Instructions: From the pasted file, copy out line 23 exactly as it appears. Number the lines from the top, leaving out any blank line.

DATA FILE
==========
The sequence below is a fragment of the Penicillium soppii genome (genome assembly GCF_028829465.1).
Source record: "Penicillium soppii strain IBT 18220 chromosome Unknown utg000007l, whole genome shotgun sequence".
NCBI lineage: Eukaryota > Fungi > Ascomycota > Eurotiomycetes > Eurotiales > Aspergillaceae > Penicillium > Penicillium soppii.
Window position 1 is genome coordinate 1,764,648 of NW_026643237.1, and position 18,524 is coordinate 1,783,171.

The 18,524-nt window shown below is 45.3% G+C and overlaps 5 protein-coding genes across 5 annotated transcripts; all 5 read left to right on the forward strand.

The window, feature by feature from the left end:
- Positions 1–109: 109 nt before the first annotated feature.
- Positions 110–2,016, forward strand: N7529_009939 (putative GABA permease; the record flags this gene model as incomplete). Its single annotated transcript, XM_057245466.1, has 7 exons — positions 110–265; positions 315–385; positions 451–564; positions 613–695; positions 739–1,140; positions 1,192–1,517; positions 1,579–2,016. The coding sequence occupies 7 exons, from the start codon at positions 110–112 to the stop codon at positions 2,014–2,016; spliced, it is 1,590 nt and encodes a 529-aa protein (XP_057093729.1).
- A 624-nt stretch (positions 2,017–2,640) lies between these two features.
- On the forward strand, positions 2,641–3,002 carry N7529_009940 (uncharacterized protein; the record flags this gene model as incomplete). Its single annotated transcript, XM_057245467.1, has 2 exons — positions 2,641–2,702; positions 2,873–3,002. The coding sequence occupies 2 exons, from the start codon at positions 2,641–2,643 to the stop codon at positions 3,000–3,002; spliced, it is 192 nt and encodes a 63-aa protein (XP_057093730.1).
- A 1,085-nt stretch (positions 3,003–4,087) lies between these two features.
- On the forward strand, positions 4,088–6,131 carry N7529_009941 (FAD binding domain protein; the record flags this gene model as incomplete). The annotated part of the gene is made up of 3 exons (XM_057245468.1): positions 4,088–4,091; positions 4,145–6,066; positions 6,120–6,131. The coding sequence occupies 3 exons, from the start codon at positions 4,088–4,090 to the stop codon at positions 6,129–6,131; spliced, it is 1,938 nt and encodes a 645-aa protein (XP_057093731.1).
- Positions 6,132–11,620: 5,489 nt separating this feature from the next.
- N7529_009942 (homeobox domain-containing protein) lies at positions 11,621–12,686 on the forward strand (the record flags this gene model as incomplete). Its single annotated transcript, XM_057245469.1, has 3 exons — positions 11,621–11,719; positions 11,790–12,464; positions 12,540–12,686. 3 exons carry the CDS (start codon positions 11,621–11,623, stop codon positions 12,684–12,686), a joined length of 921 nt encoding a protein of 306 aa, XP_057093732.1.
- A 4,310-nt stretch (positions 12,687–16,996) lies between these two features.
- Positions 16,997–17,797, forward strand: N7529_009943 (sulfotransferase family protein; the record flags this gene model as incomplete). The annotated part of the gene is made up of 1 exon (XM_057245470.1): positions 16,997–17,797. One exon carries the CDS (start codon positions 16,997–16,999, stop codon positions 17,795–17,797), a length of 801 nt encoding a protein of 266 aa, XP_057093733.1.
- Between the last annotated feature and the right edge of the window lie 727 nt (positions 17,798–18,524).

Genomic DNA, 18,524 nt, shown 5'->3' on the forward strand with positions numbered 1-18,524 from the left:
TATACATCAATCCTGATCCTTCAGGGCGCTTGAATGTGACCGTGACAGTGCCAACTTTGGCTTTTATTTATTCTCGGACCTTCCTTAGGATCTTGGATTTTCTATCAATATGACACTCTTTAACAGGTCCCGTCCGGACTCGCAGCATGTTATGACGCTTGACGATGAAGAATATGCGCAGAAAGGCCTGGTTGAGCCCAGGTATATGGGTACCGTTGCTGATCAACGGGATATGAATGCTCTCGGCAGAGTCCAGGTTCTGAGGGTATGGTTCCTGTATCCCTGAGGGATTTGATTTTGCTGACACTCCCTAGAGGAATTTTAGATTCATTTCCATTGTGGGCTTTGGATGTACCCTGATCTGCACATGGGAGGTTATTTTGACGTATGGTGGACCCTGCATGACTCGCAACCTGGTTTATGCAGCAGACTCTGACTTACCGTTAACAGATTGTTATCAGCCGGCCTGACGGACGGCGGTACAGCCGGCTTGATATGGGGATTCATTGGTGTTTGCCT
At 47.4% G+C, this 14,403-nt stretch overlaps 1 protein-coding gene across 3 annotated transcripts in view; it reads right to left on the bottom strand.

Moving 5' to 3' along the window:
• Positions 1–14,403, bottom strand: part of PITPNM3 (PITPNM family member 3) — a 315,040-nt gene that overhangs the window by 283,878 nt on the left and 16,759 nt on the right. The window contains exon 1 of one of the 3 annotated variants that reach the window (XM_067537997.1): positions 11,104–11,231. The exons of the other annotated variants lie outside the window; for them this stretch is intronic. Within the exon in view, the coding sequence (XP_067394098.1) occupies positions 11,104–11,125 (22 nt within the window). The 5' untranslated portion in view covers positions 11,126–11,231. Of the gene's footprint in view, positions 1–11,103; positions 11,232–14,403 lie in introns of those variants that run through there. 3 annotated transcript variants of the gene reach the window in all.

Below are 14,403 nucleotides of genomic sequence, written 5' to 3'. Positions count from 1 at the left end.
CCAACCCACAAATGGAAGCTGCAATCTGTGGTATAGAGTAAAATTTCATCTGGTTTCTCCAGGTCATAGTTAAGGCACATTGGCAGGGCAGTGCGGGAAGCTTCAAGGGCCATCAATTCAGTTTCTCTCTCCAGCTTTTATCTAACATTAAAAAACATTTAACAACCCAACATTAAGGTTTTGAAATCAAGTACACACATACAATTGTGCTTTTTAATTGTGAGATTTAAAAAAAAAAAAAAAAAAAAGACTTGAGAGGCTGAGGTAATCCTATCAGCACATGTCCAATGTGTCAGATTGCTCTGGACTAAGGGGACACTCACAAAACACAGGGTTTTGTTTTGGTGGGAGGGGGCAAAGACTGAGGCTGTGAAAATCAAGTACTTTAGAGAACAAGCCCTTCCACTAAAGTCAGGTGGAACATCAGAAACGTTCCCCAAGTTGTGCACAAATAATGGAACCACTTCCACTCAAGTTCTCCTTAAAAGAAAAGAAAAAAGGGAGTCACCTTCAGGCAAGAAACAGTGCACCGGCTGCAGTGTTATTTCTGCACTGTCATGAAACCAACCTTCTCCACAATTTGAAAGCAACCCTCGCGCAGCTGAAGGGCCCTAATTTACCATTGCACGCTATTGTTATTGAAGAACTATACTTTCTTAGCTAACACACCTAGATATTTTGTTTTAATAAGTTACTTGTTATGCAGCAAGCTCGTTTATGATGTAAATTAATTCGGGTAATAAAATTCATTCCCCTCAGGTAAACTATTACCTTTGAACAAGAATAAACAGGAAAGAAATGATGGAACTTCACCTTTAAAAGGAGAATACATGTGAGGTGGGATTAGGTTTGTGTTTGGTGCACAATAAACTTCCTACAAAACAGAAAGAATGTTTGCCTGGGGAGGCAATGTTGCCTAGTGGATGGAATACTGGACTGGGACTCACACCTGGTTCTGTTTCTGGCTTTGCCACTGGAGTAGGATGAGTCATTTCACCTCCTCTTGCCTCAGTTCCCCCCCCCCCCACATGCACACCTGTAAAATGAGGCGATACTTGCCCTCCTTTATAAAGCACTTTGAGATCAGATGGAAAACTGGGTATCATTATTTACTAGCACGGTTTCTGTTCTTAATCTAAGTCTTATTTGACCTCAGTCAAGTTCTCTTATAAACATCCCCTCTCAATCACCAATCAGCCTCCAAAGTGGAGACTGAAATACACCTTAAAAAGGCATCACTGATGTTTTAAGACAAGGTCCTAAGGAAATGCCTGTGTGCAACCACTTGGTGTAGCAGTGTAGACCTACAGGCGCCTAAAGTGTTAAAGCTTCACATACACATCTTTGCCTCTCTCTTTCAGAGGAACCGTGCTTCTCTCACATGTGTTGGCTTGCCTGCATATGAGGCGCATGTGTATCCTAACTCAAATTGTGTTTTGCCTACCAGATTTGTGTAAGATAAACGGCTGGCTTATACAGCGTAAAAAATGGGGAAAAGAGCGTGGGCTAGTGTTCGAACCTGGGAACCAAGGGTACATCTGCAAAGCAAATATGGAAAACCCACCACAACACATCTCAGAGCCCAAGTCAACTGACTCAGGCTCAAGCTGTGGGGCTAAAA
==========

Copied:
Below are 14,403 nucleotides of genomic sequence, written 5' to 3'. Positions count from 1 at the left end.